what I read and saw in February 2011


* So Much for That, by Lionel Shriver. At the opening of the first chapter, we are introduced to Shepherd Knacker’s Merrill Lynch account, at a value of $731,778, money he has been saving his whole life to fulfill a childhood dream of moving with his family to some low-income nation where they can live the rest of their lives work-free, escaping the rat race. He has finally decided to leave when his wife is diagnosed with a rare cancer which his limited health insurance only covers the tiniest fraction of care for. We go on to follow his family and his best friend’s family (also with major health problems) through the ugly nether world of today’s American health care establishment. Every few chapters, we see the current balance of Shep’s account. It doesn’t go up. [Note: I read about half and then skimmed the rest, not because I wasn’t enjoying it but because there was a little more grown-up content than I was up for.]

6. Pastwatch: The Redemption of Christopher Columbus, by Orson Scott Card (audiobook) – If only historians of the future could go back in time and explain to Christopher Columbus in a five minute conversation that he was being racist, maybe everything would all work out for the Americas and the world. Everyone will end up practicing non-violence and communal use of land. Maybe if we go back in time, not a single thing unexpected will happen and our plan (which includes the aforementioned conversation with Christopher Columbus, and also creating a new steel-enabled Native American empire by sending one historian back in time who dresses up like a Native American John the Baptist) will work out exactly as we planned.

Completely un-nuanced. Too much pretension, too many efforts at big ideas, not enough action (e.g., the time travel didn’t even happen until three-quarters into the book). My last Orson Scott Card book. 4/10

5. Faithful Place, by Tana French – Mystery takes place in Dublin and thereabouts. Detective finds out that the love of his life, who he believes left him to go to England twenty-some years ago, was actually murdered the night she left. Very detailed portrayal of difficult family dynamics. 7/10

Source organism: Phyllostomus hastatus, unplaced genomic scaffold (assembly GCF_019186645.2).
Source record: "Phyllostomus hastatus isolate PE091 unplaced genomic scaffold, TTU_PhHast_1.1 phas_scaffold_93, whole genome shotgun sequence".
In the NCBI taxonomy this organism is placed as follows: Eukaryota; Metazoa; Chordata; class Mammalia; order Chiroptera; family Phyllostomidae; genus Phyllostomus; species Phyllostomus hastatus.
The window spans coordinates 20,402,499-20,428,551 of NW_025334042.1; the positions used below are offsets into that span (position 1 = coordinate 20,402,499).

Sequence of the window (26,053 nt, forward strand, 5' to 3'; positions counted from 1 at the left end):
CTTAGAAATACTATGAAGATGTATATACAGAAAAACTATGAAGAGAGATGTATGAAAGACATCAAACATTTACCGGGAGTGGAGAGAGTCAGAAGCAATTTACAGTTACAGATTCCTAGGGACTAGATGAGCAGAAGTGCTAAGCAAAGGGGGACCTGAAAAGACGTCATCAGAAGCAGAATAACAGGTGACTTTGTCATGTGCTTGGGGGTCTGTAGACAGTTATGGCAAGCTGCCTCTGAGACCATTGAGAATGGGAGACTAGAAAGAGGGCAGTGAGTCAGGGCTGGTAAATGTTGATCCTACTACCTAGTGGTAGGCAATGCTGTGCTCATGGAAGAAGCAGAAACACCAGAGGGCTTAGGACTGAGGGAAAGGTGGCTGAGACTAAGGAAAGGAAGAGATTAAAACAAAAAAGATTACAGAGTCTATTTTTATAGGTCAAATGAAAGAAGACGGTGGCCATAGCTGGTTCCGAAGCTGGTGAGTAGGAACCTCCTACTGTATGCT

4. The Old Testament! – I finally completed the entire Old Testament (maybe that should only count as half a book?). A number of dull patches, but overall, lots of fabulous material. Hope to repeat the experience in a few years.

* Super Sad True Love Story, by Gary Shteyngart – In the future, everyone walks around with äppäräts (the iphones of the future), scanning each others stats, including credit score, history, and ratings on personality and sexual attractiveness. No one reads books: Lenny – the protagonist – opens one on a plane but puts it away when the passenger next to him says it smells like dirty socks. The U.S.A. has become a semi-police state, with just one political party (the Bipartisan Party) which is losing the war in Venezuela. Many citizens watch FoxLiberty-Prime and FoxLiberty-Ultra (I’m kind of surprised those channels don’t already exist). Companies are massive conglomerates like UnitedContinentalDeltamerican and AlliedWasteCVSCitigroupCredit.

I found the picture of America pretty plausible while pretty hilarious: hyper-repressive, hyper-sexualized, and hyper-social networked. (It’s not numbered because I stopped about halfway through: It was a little too hyper-sexualized for my taste, not through graphic scenes but rather dialogue. And the world – which I’d seen – was more compelling than the plot.)

"Is he poor?" Eunice asked.

"I guess so," I said. "Middle class."


9. Unstoppable – Denzel and Chris Pine stop a runaway train. Perfect action suspense, cheesy dialogue but delivered by such likeable actors that I didn’t mind. 8/10 [plane]

8. L’Illusioniste [The Illusionist] – From the director of The Triplets of Bellville, this beautiful little French movie about changing times is engaging and moving. 8/10 [theater]

7. El laberinto del fauno (Pan’s Labyrinth) – A little girl discovers a labyrinth with fantastical creatures while her fascist (literally, in this case) step-father tries to kill leftist rebels in Franco’s Spain. [Note: some intense violence, but predictable so one can self-edit.] 9/10 [DVD]

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